Course pages 2016–17
Economics, Law and Ethics
No. of lectures: 8
Suggested hours of supervisions: 2
This course is a prerequisite for the Part II courses Security II, Business Studies and E-Commerce.
This course aims to give students an introduction to some basic concepts in economics, law and ethics.
- Game theory. The choice between cooperation and conflict. Prisoners’ Dilemma; Nash equilibrium; hawk-dove; iterated games; evolution of strategies; application to biology and computer science.
- Classical economics. Definitions: preference, utility, choice and budget. Pareto efficiency; the discriminating monopolist; supply and demand; elasticity; utility; the marginalist revolution; competitive equilibrium and the welfare theorems. Trade; monopoly rents; public goods; oligopoly.
- Market failure. Asymmetric information: the market for lemons; adverse selection; moral hazard; signalling; and brands. Transaction costs and the theory of the firm. Real and virtual networks, supply-side versus demand-side scale economies, Metcalfe’s law, the dominant firm model, price discrimination. Behavioural economics: bounded rationality, heuristics and biases.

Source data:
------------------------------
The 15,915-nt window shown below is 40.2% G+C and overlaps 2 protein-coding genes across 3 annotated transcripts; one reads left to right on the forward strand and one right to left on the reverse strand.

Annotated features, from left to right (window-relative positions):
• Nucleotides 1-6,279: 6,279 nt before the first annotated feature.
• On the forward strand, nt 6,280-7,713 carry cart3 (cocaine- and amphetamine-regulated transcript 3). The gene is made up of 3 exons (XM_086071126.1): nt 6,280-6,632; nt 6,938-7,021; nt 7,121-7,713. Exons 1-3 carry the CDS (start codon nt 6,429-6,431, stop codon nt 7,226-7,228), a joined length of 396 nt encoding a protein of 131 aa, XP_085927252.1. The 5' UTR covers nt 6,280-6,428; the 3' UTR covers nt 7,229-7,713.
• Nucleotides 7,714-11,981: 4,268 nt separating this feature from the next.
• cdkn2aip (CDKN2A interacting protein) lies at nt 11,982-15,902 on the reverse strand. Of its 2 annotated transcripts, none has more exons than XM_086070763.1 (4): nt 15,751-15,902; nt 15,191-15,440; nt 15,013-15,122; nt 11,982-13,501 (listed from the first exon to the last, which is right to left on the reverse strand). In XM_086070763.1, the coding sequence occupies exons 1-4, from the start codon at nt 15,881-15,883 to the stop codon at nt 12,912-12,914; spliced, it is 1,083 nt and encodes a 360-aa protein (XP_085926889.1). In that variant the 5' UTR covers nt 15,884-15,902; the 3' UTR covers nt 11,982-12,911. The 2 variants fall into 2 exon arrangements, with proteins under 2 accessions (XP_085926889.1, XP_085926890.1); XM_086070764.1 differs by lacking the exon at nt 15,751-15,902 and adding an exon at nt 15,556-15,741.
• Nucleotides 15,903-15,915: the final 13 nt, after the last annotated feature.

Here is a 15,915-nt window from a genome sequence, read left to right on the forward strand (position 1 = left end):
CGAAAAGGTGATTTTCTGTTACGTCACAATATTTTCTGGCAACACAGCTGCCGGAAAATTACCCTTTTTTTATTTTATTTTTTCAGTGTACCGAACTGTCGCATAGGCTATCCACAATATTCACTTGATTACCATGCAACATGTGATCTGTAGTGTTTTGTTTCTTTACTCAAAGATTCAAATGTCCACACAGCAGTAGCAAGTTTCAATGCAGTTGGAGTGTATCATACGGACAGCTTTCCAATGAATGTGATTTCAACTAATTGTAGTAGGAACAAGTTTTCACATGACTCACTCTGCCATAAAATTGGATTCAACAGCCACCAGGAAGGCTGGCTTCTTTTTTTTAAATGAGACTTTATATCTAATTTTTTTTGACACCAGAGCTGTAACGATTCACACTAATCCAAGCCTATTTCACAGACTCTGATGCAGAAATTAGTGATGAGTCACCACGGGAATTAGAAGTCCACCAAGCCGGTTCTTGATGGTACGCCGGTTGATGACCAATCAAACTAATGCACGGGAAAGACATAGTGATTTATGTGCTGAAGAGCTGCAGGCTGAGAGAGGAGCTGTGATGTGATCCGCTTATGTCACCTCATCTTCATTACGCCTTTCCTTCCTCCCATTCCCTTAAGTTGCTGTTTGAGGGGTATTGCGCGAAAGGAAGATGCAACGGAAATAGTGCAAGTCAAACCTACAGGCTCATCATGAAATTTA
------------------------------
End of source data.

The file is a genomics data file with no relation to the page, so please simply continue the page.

- Auctions. English auctions; Dutch auctions; all-pay auctions; Vickrey auctions. The winner’s curse. The revenue equivalence theorem. Mechanism design and the combinatorial auction. Problems with real auctions. Applicability of auction mechanisms in computer science.
- Principles of law. Contract and tort; copyright and patent; binding actions; liabilities and remedies; competition law; choice of law and jurisdiction.
- Law and the Internet. EU directives including distance selling, electronic commerce, data protection, electronic signatures and copyright; their UK implementation. UK laws that specifically affect the Internet, including RIP.
- Ethics. Philosophies of ethics: authority, intuitionist, egoist and deontological theories. Utilitarian and Rawlsian models. Insights from evolutionary psychology and neorology. The Internet and social policy; current debates on privacy, surveillance, censorship and export control.
At the end of the course students should have a basic appreciation of economic and legal terminology and arguments. They should understand some of the applications of economic models to systems engineering and their interest to theoretical computer science. They should also understand the main constraints that markets, legislation and ethics place on firms dealing in information goods and services.
* Shapiro, C. & Varian, H. (1998). Information rules. Harvard Business School Press.
Varian, H. (1999). Intermediate microeconomics - a modern approach. Norton.
Smith, A. (1776). An inquiry into the nature and causes of the wealth of
nations, available at http://www.econlib.org/library/Smith/smWN.html
Poundstone, W. (1992). Prisoner’s dilemma. Anchor Books.
Levitt, S.D. & Dubner, S.J. (2005). Freakonomics. Morrow.
Seabright, P. (2005). The company of strangers. Princeton.
Anderson, R. (2008). Security engineering (Chapter 7). Wiley.
Galbraith, J.K. (1991). A history of economics. Penguin.
Lessig L. (2005). Code and other laws of cyberspace v2, available at